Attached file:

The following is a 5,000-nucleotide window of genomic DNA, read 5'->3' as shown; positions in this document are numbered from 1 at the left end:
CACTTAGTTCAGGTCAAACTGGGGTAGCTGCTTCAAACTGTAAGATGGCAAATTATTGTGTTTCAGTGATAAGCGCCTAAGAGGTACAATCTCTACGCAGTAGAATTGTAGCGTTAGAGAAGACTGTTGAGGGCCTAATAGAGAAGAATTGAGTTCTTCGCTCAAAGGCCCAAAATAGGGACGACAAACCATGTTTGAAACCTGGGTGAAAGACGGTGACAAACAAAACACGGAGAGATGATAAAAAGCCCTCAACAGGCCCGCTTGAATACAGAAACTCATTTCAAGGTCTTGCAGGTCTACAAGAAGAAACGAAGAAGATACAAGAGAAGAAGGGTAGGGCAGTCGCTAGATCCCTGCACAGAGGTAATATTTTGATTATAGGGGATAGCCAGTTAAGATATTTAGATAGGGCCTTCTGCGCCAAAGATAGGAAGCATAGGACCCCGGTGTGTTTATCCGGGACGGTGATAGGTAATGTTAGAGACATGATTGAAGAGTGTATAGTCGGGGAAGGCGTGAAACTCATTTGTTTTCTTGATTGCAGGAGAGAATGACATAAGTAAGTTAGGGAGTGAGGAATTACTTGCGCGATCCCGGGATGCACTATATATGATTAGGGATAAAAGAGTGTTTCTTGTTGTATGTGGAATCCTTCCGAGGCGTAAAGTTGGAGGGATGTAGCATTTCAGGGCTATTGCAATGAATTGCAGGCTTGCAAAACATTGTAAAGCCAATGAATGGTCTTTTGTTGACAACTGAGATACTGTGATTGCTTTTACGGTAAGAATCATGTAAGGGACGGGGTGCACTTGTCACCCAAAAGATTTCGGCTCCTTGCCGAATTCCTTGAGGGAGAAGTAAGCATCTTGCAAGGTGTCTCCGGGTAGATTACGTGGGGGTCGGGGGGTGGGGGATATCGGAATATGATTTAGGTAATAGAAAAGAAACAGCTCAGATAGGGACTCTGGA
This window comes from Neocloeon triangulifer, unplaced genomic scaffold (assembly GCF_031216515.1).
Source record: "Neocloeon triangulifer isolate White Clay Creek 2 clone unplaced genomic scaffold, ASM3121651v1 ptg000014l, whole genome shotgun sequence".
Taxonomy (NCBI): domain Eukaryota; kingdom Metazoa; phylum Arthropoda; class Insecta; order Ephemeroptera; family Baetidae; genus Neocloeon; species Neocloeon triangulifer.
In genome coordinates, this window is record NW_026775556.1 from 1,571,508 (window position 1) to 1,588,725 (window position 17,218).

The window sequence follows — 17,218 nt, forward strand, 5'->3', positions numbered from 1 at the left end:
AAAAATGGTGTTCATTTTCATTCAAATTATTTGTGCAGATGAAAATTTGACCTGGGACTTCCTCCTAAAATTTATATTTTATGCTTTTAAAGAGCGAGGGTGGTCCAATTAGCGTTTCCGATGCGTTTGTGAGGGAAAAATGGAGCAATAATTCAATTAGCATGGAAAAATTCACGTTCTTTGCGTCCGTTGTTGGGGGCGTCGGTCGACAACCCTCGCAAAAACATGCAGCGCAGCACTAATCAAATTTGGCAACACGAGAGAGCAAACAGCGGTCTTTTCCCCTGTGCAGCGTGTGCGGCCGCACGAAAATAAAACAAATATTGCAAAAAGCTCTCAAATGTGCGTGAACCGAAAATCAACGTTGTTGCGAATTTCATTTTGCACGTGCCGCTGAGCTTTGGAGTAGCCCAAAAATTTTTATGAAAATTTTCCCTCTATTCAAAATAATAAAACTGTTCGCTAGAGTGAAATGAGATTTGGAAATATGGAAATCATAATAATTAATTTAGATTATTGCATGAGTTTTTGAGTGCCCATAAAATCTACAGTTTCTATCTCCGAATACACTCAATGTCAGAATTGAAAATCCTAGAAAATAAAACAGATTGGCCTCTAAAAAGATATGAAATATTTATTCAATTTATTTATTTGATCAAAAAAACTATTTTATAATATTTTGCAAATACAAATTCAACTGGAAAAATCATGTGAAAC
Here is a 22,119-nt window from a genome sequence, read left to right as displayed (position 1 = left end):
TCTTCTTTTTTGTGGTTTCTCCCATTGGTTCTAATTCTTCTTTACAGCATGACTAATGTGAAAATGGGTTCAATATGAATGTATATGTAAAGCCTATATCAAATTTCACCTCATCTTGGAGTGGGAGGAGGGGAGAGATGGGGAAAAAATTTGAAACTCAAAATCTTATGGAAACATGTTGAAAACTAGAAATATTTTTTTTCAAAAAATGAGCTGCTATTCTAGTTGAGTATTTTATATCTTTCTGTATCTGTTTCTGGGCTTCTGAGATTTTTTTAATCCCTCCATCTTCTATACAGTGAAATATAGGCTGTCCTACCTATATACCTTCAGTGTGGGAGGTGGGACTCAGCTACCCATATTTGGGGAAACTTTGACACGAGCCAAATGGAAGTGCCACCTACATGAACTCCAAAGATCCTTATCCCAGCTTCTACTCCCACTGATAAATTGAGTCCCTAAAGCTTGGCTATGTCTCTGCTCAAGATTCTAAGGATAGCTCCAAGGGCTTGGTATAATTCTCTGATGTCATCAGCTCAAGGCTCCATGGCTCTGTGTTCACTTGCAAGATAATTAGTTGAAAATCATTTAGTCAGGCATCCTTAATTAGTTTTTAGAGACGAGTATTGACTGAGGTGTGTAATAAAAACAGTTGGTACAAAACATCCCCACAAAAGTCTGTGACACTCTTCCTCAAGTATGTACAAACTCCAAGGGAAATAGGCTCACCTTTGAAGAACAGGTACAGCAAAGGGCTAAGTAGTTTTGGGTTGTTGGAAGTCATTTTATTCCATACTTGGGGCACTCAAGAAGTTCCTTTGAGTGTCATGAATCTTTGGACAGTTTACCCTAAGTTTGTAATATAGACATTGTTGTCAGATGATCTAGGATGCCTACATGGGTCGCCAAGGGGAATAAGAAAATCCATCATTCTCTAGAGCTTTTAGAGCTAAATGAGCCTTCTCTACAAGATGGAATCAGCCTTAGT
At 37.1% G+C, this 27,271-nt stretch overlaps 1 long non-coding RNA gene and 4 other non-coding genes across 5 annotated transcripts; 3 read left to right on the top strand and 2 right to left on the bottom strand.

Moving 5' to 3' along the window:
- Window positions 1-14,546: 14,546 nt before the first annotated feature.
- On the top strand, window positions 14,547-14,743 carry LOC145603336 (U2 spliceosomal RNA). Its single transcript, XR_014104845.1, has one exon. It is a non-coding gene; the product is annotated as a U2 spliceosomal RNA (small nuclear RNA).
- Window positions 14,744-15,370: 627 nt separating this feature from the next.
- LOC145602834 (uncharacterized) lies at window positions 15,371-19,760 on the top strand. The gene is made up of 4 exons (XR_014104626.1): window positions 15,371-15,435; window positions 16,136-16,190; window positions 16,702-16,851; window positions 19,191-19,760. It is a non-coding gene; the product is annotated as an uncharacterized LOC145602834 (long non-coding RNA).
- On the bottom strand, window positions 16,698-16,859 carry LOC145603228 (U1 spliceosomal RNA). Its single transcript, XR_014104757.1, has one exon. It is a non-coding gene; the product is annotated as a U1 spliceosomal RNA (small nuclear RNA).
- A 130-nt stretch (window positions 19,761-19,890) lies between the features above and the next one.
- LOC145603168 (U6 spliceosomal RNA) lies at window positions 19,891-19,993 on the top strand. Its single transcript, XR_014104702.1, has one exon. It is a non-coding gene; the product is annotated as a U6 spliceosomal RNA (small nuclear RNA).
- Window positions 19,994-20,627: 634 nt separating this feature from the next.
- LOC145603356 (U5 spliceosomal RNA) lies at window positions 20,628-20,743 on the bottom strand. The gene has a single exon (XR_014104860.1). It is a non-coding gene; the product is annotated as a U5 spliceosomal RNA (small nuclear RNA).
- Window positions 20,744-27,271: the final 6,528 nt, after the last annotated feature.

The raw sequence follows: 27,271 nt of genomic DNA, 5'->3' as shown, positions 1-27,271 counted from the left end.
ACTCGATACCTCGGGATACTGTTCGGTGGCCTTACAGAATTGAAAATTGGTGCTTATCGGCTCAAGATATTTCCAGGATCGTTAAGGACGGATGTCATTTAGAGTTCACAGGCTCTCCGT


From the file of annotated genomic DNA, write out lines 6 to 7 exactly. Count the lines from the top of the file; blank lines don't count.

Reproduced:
In genome coordinates, this window is record NW_026775556.1 from 1,571,508 (window position 1) to 1,588,725 (window position 17,218).

The window sequence follows — 17,218 nt, forward strand, 5'->3', positions numbered from 1 at the left end: